- Associated Press - Friday, January 29, 2016

KNOXVILLE, Tenn. (AP) - Tennessee Supreme Court justices could use the case of the ringleader of a 2007 double slaying of a young Knoxville couple to craft new law.

The state high court heard arguments Wednesday in Knoxville in the appeal of Lemaricus Davidson, who was sentenced to die for his role in the carjacking, kidnapping, beating, rape and killings of 21-year-old Channon Christian and her 23-year-old boyfriend, Christopher Newsom, news outlets reported.

The justices will weigh various issues surrounding Davidson’s case, but made clear by their questions they are interested in using a search warrant foul-up to explore the possibility of crafting what is known as a “good faith exception.”

Federal courts have used good faith exceptions to forgive mistakes such as clerical errors, but no such exception currently exists in Tennessee courts.

“This court has the authority to adopt that, and we want to know if we should adopt that,” Justice Jeffrey Bivins told attorney David Eldridge, who represents Davidson.

Davidson’s defense team has argued that the trial court should not have allowed evidence from searches of Davidson’s house because the search warrant wasn’t signed in the correct place. Investigators found Christian’s body during the search before noticing the signature was missing.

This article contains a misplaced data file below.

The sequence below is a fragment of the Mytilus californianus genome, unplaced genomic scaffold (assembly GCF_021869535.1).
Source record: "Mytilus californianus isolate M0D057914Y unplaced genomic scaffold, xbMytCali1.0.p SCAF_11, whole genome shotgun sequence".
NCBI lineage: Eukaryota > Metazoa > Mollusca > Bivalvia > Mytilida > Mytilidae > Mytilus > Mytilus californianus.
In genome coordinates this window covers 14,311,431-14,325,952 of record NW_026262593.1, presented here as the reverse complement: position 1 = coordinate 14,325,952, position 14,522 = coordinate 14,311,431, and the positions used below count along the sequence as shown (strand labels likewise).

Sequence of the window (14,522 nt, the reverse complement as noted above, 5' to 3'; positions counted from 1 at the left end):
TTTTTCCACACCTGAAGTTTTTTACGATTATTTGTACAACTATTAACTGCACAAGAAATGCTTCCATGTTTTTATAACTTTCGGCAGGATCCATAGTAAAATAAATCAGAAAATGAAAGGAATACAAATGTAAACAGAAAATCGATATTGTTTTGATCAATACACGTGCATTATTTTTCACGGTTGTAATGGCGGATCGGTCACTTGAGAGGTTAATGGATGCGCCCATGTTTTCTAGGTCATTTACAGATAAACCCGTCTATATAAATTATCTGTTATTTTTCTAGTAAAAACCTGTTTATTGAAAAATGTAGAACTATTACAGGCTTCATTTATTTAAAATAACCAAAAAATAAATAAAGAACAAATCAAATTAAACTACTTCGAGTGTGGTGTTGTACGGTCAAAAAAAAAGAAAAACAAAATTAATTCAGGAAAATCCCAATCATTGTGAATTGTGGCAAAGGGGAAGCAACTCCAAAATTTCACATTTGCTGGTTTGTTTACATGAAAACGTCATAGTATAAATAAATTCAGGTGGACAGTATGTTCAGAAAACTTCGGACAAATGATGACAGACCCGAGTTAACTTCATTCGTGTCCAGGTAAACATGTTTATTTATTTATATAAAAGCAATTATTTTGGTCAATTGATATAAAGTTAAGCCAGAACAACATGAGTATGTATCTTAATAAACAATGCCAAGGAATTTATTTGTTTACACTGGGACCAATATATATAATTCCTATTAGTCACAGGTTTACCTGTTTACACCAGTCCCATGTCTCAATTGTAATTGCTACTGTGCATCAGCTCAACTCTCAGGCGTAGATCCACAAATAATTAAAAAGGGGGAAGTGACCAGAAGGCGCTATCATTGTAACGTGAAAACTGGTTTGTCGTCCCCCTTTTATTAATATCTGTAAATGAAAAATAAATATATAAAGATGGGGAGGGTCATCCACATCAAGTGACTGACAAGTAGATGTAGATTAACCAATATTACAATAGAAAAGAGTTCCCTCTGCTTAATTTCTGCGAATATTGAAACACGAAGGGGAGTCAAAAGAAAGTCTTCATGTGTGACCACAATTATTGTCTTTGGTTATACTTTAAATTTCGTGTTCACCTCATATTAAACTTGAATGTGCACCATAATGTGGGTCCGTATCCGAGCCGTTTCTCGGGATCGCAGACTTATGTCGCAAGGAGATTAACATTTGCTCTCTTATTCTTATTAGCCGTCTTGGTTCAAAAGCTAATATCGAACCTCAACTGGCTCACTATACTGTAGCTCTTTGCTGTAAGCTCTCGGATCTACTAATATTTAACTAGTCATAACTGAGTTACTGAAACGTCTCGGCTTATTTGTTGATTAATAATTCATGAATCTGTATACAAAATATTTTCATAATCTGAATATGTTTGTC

John Bledsoe, an attorney for the state Attorney General’s Office, has called the missing signature a faxing error. Bledsoe said the detective had signed the affidavit accompanying the search warrant and had sworn to its truthfulness, but the signature line was cut off when the document was sent to a judge for approval.

Eldridge argued that the mistake at issue is more serious than a clerical error because an officer’s signature on a search warrant application is proof that officer swore under oath that the facts therein are true.

“Failure to comply with the legal rules of procedure is pretty significant,” Eldridge said.

In 2014, the state Court of Criminal Appeals held that because police already had amassed evidence against Davidson as a suspect and had discovered Newsom’s body and Christian’s missing vehicle near Davidson’s house, authorities inevitably would have found Christian’s body through legal means.

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